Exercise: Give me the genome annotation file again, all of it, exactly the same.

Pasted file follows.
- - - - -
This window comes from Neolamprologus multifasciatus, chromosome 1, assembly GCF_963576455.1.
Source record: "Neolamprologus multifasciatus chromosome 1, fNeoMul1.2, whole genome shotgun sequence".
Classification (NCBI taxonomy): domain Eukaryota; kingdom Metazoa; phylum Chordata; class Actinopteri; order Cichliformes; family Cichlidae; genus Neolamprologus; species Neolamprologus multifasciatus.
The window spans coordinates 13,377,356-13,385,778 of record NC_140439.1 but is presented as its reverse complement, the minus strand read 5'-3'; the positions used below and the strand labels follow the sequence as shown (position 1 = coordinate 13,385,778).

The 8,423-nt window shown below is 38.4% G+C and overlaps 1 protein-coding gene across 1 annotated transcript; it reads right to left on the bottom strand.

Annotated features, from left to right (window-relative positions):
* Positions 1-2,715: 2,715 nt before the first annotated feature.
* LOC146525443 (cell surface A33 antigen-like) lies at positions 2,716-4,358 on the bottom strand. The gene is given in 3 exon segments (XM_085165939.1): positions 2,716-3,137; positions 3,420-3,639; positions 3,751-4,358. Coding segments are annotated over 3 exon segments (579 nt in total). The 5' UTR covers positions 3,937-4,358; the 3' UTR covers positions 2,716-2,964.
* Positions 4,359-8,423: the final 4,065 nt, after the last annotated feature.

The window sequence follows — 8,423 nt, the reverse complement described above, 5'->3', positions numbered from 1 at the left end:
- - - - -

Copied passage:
This window comes from Neolamprologus multifasciatus, chromosome 1, assembly GCF_963576455.1.
Source record: "Neolamprologus multifasciatus chromosome 1, fNeoMul1.2, whole genome shotgun sequence".
Classification (NCBI taxonomy): domain Eukaryota; kingdom Metazoa; phylum Chordata; class Actinopteri; order Cichliformes; family Cichlidae; genus Neolamprologus; species Neolamprologus multifasciatus.
The window spans coordinates 13,377,356-13,385,778 of record NC_140439.1 but is presented as its reverse complement, the minus strand read 5'-3'; the positions used below and the strand labels follow the sequence as shown (position 1 = coordinate 13,385,778).

The 8,423-nt window shown below is 38.4% G+C and overlaps 1 protein-coding gene across 1 annotated transcript; it reads right to left on the bottom strand.

Annotated features, from left to right (window-relative positions):
* Positions 1-2,715: 2,715 nt before the first annotated feature.
* LOC146525443 (cell surface A33 antigen-like) lies at positions 2,716-4,358 on the bottom strand. The gene is given in 3 exon segments (XM_085165939.1): positions 2,716-3,137; positions 3,420-3,639; positions 3,751-4,358. Coding segments are annotated over 3 exon segments (579 nt in total). The 5' UTR covers positions 3,937-4,358; the 3' UTR covers positions 2,716-2,964.
* Positions 4,359-8,423: the final 4,065 nt, after the last annotated feature.

The window sequence follows — 8,423 nt, the reverse complement described above, 5'->3', positions numbered from 1 at the left end: